Anyway, I digress. People want a one-way thing of doing things (aren't I specific? ;)) because at least it gives them something more solid to aim for, rather than "I want to be traditionally published and I can do this in a number of different ways." I'll be honest here and say this wheedles out the good, or at least determined, writers from the wannabees - after all, I didn't complete any piece of creative writing until my first novel, and for that I had to throw all the 'advice' I'd been given out the window. This sentence from the article tells it all, in a nutshell:

    "The truth is that nothing in this business is set in stone. Nothing."

    Yup! But this is where the spark - nay, the fire - of creativity comes into play. You get to tell your story the way you want it to be told. If it is written well, there is a good chance it will be published. Don't worry about breaking the current norms or trends, because people have done it before. A fitting quote here (yes, I do like them) would be one from Benjamin Franklin, who says:

    "Without continual growth and progress, such words as improvement, achievement, and success have no meaning."

    As for myself, I have often wondered whether I would like to get into self-publishing, as I would be interested in advertising and marketing my own book, at least to try it. Maybe I'll write and plan a book which I'll know from the outset I want to self-publish, and see where it leads me...

    Thanks for the link. :)
     
    Last edited: Nov 21, 2013
  8. JayG
    Offline

    JayG Banned Contributor

    Joined:
    Sep 27, 2013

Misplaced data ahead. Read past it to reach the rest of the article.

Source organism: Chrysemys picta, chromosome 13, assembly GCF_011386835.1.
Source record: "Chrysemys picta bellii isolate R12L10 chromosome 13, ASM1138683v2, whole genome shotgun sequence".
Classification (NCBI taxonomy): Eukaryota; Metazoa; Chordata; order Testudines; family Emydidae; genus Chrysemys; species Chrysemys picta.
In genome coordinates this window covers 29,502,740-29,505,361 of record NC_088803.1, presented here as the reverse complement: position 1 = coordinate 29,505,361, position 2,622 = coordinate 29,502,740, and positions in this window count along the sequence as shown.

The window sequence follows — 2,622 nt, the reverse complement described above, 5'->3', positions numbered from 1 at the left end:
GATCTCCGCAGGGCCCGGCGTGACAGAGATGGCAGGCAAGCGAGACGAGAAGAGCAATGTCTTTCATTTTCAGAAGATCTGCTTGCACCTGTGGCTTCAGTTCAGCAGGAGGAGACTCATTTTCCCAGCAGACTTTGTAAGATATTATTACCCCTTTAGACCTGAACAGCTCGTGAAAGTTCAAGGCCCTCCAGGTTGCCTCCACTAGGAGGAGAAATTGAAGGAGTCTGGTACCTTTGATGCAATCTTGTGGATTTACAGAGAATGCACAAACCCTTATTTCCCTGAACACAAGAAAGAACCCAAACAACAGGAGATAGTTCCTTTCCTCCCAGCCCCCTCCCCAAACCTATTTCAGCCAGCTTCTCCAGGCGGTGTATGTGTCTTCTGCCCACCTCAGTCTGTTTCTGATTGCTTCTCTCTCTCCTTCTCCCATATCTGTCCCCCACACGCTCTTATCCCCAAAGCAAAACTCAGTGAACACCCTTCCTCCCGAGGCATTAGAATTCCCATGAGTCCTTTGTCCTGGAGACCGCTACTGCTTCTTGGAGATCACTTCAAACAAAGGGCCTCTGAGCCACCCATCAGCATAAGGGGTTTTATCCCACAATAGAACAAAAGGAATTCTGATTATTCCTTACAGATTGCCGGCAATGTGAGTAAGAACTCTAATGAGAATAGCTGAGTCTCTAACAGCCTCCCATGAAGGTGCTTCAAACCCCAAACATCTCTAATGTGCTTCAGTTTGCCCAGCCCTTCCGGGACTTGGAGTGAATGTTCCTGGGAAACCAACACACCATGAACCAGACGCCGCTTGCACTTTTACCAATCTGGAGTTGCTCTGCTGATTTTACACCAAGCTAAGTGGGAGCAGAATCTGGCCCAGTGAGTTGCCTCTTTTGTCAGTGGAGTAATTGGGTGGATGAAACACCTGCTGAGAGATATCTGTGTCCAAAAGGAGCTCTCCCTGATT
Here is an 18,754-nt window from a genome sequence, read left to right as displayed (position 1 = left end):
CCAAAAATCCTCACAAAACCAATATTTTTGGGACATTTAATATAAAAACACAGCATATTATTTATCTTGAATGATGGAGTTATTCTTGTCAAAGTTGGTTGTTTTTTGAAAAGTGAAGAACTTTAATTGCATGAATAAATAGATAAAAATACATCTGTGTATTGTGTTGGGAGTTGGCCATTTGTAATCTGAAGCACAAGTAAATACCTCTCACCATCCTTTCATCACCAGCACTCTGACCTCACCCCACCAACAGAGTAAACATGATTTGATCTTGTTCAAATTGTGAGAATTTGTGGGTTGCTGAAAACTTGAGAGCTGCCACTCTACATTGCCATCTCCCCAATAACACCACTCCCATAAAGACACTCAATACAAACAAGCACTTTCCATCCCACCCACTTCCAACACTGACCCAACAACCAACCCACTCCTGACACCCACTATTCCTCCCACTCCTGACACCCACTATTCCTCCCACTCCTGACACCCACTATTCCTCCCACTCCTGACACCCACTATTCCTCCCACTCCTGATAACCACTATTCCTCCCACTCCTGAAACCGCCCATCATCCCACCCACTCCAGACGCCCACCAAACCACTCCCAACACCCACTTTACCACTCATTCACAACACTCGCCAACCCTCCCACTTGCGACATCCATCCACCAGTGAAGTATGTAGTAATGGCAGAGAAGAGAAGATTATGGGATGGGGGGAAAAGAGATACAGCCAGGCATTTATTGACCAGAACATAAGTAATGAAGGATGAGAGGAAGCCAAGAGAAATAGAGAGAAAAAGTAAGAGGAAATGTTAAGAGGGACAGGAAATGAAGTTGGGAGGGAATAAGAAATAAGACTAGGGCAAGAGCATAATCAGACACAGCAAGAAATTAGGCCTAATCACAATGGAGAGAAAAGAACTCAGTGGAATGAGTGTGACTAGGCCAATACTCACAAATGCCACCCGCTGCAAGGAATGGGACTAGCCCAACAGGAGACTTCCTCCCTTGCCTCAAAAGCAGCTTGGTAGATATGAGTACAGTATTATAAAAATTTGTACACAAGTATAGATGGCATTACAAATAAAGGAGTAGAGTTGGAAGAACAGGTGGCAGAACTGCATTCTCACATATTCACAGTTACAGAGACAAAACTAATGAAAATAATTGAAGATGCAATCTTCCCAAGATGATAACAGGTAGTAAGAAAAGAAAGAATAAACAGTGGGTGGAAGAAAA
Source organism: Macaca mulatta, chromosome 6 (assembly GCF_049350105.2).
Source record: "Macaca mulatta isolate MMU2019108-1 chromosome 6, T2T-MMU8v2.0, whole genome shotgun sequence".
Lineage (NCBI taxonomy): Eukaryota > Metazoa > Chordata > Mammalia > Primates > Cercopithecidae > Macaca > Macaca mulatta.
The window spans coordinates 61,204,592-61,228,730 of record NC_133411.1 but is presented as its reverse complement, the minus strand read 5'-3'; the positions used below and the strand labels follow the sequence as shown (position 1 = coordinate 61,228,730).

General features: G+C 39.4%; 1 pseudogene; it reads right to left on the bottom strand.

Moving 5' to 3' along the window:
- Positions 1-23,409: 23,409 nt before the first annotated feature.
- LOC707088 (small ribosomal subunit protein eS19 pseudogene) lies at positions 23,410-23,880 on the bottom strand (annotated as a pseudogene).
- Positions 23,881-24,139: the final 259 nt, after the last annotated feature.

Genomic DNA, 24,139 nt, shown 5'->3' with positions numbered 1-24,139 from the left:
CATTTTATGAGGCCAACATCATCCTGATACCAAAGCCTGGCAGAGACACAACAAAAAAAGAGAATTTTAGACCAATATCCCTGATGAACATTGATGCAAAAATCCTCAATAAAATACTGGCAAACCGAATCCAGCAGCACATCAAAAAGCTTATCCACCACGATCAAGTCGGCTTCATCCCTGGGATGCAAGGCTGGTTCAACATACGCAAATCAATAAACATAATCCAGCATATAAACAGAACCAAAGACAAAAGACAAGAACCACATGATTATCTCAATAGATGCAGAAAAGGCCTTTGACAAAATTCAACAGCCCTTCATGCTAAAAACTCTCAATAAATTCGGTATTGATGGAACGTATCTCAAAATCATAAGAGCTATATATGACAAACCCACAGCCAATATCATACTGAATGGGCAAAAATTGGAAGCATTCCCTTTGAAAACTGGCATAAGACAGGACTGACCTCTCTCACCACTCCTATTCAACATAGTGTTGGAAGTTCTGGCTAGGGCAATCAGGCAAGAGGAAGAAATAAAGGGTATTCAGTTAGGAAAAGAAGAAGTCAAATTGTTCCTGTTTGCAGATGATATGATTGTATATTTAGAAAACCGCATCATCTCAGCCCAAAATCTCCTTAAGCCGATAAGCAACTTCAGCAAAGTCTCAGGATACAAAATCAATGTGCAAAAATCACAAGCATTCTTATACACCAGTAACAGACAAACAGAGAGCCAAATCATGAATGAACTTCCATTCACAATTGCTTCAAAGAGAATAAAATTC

Messages:
    642
    Likes Received:
    358
    Location:
    Philadelphia PA
    Nonsense. This pretty well tells the quality of the article. Any book you might pick up on writing technique says at the beginning that there are no rules and that anyone looking for them is wasting their time. So this is a straw man, a target set up a foot away so he can hit it dramatically.

    But there actually is one specific way of achieving publication—the secret everyone is searching for:

    Step one: Learn your craft. Learn what a story is, what its elements are, and how they work together. Learn how to end the beginning and begin the ending. Learn the things a reader wants to know quickly on entering any scene. Learn about scene goals and black moments. Learn how to balance action and introspection so as to avoid either melodrama or boredom. Learn everything the pro takes for granted. Learn the business side of the profession and how your customer, the acquiring editor, views a submission.

    In other words, become a pro if you expect to work as one. As with any profession, it’s all in the becoming.

    Step two, to be done concurrently with step one: write and read. Write to train your reflexes and make the techniques you’ve learned automatic, so you can focus on the storytelling, not remembering to use or avoid such-and-such. You want to make them as automatic as the ones you hammered into your skull in school for twelve years.

    Read, because now, with educated eyes you will see the use of the techniques you’ve learned—the ones that were invisible till you educated yourself—and can see the different ways other writers use them.

    And that’s it. That’s the secret. Do that and you’ll be writing on the level that makes it possible to be published. And if you do elect to self-release your work you won’t be embarrassing yourself without knowing it. And who knows. Maybe you’ll actually sell a few copies.
     
    Tesoro and MatiaHeslep like this.
  9. thirdwind
    Offline

    thirdwind Contributing Member Contest Administrator Reviewer Contributor

    Joined:
    Jul 17, 2008
    Messages:
    7,351
    Likes Received:
    2,891
    Location:
    Boston
    None of the things you listed guarantee publication, at least if you decide to go the traditional publishing route. Publishers look for marketability in addition to good writing. Sadly, learning the craft and being good at it isn't always enough.
     
  10. JayG
    Offline

    JayG Banned Contributor

    Joined:
    Sep 27, 2013
    Messages:
    642
    Likes Received:
    358
    Location:
    Philadelphia PA
    Of course not. Nothing can. But fail to acquire the necessary skills and knowledge and you can pretty well guarantee you won't be published.